Pacific Northwest Coast Native Art in Marquetry

Pacific Northwest Coast Native Art in Marquetry

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This beautiful book serves as a stunning introduction to people interested in using marquetry, also called painting with wood veneers, to recreate Pacific Northwest Coast Native Indian art style designs. 

Those who know of this art form may be interested in re-creating their designs using wood veneers. Readers will learn about the skills and techniques of marquetry using the “window method” and cutting wood veneers with a knife. Pacific Northwest Coast Native Art in Marquetry demonstrates how marquetry (whether using the saw or knife for cutting veneers) can be adaptable to any subject in addition to Pacific Northwest Coast Native art. Cutting exercises are included, as well as step-by-step instructions to complete the Blue Hummingbird picture in the Nuu-chah-nulth nation’s style. Also included are four other Northwest Coast Native art Designs by Jim Gilbert and directions about how to reproduce them in marquetry.


“Paul Dean did a very good job in his book, Pacific Northwest Coast Native Art in Marquetry. The book has clear instructions on how to use First Nations designs to do this kind of art. It is really great that artists are willing to reach out and are willing to use other mediums to express First Nations art." - Rupert Scow, Kwakwaka’wakw artist/carver, Gilford Island B.C., Canada.


“As a retired Woodwork Teacher, I find that the step-by-step instructions are clear and easy to follow. Background information is just enough and not overbearing. A practical guide which I highly recommend for the woodworking enthusiast with a First Nations focus." - Bill Ng, Delta B.C., Canada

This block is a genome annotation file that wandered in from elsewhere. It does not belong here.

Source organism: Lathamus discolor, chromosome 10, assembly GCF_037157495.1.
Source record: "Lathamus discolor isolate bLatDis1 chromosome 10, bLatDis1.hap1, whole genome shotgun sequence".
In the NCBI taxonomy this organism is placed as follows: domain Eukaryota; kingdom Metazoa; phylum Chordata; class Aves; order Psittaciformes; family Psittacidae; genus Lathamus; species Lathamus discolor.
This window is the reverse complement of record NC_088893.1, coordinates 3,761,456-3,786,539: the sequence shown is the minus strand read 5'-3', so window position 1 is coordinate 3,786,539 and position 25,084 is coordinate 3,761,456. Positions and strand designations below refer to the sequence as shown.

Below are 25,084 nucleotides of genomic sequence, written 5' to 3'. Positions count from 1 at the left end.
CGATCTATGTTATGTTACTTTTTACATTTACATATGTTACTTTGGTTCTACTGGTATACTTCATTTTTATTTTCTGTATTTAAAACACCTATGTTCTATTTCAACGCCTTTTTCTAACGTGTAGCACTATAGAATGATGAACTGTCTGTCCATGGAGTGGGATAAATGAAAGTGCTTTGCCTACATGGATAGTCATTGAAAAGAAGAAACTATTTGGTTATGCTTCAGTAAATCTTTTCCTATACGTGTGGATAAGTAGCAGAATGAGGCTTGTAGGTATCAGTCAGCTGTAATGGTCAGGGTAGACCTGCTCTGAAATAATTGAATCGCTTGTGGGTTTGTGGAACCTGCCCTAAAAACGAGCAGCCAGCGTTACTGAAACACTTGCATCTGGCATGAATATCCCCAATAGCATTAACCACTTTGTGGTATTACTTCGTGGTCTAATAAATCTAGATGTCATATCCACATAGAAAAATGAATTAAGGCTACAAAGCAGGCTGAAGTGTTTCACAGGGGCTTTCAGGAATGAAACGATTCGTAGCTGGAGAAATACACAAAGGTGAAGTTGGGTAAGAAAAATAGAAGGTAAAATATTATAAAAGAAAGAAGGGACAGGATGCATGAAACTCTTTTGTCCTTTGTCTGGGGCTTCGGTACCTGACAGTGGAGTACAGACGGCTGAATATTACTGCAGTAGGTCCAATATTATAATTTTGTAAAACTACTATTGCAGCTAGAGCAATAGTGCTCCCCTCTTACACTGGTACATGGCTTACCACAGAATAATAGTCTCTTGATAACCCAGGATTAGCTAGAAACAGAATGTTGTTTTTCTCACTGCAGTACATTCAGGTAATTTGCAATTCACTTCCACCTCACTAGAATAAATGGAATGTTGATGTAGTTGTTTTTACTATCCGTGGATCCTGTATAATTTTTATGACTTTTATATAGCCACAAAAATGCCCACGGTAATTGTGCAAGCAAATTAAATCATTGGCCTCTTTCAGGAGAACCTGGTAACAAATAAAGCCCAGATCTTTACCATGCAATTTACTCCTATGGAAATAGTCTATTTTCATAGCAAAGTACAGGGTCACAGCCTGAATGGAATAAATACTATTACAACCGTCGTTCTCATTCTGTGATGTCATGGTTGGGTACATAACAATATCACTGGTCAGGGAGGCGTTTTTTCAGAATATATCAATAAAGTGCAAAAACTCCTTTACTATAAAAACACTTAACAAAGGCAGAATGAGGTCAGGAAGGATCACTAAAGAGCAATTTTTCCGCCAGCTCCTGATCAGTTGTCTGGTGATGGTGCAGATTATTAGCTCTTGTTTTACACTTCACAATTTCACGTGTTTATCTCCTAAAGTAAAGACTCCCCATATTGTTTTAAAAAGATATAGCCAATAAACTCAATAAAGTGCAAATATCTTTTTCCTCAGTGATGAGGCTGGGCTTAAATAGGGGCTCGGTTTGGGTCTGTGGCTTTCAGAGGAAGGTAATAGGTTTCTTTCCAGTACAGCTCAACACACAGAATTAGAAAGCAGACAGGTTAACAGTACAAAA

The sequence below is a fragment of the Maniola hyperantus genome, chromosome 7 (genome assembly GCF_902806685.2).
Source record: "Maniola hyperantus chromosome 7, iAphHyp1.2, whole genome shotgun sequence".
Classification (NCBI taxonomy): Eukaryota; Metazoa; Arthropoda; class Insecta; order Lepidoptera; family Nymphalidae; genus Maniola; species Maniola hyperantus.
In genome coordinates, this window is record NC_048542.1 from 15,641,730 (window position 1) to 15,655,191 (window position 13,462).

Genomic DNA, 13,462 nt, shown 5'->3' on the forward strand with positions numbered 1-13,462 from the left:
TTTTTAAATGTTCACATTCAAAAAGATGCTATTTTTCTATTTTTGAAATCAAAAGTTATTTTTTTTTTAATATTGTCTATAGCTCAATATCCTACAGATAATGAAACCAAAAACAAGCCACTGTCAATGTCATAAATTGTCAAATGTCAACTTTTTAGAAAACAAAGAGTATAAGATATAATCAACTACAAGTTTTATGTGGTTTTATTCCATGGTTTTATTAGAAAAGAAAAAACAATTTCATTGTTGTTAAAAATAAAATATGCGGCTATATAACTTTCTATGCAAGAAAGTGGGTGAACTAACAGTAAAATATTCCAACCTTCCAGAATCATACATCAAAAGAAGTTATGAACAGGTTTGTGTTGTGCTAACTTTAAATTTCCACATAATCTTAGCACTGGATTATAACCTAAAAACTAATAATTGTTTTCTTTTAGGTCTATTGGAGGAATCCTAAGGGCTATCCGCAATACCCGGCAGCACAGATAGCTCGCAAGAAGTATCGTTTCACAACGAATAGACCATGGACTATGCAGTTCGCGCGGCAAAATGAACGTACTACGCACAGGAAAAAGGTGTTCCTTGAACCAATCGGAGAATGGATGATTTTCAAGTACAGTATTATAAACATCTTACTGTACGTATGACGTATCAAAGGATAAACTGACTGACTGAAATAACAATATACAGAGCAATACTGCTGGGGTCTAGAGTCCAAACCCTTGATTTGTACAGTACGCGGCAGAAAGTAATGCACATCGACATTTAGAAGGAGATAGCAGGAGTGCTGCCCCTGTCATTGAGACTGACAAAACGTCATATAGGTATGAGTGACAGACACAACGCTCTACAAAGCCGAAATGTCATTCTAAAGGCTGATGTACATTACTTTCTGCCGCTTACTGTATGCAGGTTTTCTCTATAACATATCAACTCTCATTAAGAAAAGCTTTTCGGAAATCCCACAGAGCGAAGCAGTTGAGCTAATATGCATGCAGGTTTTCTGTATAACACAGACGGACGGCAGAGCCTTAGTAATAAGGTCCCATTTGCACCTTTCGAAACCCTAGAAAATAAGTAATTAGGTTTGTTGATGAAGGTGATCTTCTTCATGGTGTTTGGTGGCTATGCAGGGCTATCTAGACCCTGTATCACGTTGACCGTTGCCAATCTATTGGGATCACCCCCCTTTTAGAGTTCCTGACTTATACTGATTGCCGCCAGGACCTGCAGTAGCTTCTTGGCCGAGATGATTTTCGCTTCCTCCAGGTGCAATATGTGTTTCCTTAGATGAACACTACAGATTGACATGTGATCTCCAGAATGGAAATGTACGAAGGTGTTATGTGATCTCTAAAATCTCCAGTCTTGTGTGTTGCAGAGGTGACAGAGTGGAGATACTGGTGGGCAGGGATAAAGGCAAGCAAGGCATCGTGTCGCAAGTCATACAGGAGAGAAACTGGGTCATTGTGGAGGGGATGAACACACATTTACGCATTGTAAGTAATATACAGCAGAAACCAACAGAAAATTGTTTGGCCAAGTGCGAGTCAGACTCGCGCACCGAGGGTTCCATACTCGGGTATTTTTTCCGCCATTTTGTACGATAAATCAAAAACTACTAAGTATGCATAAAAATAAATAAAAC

“This is a splendid and quite unique book. Beginning with insight into NWC native art and leading on to how it can be adapted into marquetry, everything is clearly and logically laid out with excellent accompanying illustrations and photographs. Full of marquetry tips and techniques that all make sense. The projects are pitched just right. Not too simplistic and challenging enough to entice any reader to give it a try for themselves. I commend Paul for producing an excellent piece of work and such fine marquetry." -Peter White – President of The Marquetry Society (UK).


Table of Contents


Dedication and Acknowledgments

Map: Culture & Art Regions of the Pacific Northwest Coast


Northwest Coast Native Art and Marquetry

Northwest Coast Native Art Concepts


Semi-realistic Designs

Open Field Designs

Restricted Field Designs

Extended Designs

Rearranged Designs

History of Marquetry


Sofa Hall Table

Picture and Frame Design

Marking up the Base Board

Choosing the Background Veneer

Transferring the Initial Outline of Pattern

Designing a Frame


Pattern for Nuu-chah-nulth Blue Hummingbird

Veneer Palette Selection

Different Veneers from a Tree

Slicing Techniques

Rotary Cut

Quarter Cut

Flat Cut (Crown Grain

Rift Cut

Selecting Veneers for the Hummingbird


Dyed Veneers

Natural Veneers

Exotic Veneers

Cutting Veneers and Assembly